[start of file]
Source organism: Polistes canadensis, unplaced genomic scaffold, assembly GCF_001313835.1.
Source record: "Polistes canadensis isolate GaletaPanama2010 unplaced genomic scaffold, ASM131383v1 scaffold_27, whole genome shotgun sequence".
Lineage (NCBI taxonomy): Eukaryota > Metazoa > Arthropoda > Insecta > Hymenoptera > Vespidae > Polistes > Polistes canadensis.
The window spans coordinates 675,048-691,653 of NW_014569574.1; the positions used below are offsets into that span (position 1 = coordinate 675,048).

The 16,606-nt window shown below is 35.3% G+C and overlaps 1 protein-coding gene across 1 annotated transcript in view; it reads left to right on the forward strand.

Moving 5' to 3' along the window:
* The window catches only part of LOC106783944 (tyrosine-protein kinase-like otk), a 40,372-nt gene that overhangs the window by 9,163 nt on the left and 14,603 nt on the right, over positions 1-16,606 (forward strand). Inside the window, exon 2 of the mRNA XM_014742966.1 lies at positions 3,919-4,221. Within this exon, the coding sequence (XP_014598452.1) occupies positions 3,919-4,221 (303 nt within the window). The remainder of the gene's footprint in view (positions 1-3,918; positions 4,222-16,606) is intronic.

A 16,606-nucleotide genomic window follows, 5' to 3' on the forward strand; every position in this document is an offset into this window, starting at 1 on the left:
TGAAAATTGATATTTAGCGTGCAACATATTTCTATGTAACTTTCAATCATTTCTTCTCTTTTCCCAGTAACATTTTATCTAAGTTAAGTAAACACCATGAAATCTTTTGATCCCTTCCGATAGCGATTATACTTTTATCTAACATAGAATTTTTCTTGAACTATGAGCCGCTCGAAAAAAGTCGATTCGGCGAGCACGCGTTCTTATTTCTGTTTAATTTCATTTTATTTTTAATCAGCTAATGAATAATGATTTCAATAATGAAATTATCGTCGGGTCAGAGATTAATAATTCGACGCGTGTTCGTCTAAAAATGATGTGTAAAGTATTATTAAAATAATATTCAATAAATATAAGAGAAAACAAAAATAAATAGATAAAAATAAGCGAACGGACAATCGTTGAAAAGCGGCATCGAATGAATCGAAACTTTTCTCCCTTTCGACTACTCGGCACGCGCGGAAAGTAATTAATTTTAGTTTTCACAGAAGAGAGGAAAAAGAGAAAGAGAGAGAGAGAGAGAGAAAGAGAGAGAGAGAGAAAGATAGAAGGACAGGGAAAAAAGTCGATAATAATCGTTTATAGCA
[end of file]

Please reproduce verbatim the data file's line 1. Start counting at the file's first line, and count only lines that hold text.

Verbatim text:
Source organism: Polistes canadensis, unplaced genomic scaffold, assembly GCF_001313835.1.